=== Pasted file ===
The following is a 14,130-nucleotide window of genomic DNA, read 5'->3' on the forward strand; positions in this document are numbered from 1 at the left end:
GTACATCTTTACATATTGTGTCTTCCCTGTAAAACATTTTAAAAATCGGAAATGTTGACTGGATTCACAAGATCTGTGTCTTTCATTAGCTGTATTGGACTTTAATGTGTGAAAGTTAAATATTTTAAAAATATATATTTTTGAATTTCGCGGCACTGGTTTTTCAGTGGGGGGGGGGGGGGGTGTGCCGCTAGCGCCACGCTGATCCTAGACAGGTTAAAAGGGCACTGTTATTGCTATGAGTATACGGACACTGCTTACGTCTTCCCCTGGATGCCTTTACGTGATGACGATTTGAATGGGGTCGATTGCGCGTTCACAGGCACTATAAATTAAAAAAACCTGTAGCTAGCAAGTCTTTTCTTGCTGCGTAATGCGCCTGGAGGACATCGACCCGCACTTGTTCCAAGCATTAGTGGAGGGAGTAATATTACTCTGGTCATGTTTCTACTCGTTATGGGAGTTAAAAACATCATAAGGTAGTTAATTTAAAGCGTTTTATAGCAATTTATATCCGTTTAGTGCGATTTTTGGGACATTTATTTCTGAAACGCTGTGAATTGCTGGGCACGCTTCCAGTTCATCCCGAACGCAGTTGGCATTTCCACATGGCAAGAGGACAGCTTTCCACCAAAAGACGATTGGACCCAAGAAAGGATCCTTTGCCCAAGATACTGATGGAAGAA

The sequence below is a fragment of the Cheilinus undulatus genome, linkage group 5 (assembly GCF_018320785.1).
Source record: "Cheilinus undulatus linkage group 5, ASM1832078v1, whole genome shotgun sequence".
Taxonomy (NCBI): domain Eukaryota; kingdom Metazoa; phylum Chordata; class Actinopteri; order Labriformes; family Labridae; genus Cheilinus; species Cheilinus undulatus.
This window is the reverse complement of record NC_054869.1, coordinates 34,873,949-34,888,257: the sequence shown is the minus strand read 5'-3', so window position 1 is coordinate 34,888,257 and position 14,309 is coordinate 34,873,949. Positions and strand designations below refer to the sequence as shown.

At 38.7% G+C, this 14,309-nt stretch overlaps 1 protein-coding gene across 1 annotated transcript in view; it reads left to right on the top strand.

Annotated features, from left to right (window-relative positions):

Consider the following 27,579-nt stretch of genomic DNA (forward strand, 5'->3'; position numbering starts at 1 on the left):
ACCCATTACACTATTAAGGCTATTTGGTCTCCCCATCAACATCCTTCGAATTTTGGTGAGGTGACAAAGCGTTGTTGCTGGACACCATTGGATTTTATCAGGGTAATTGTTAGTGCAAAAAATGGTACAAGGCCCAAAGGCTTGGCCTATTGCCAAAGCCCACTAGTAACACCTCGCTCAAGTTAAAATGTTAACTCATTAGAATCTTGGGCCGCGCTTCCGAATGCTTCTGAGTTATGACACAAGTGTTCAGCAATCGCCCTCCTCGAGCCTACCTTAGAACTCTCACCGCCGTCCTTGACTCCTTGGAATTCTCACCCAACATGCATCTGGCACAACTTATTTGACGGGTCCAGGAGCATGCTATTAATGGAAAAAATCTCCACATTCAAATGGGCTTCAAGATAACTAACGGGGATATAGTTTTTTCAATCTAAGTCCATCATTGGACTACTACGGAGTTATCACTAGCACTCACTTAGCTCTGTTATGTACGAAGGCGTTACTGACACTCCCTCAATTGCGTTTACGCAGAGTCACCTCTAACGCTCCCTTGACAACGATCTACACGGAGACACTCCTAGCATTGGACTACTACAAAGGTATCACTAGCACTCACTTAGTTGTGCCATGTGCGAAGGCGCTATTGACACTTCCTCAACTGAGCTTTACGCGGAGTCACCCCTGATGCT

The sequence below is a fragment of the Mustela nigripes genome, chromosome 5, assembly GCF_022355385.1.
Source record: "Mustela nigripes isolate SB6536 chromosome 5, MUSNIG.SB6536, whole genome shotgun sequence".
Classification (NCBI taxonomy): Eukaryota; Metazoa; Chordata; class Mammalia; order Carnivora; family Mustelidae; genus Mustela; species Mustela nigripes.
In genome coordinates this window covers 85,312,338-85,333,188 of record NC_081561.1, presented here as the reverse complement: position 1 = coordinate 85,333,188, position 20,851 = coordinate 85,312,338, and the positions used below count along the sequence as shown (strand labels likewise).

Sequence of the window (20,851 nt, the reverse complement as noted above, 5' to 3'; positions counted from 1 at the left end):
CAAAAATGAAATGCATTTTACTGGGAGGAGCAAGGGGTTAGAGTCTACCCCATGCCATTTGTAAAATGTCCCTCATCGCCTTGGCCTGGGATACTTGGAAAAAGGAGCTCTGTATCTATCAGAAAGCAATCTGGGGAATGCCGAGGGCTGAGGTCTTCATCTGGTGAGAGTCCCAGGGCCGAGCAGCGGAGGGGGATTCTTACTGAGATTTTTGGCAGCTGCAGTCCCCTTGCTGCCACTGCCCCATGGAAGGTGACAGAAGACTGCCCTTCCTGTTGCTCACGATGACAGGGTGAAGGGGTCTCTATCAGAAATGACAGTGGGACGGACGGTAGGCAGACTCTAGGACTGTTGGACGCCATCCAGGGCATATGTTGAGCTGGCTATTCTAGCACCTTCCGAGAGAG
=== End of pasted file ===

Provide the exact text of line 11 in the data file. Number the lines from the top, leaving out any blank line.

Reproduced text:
The sequence below is a fragment of the Mustela nigripes genome, chromosome 5, assembly GCF_022355385.1.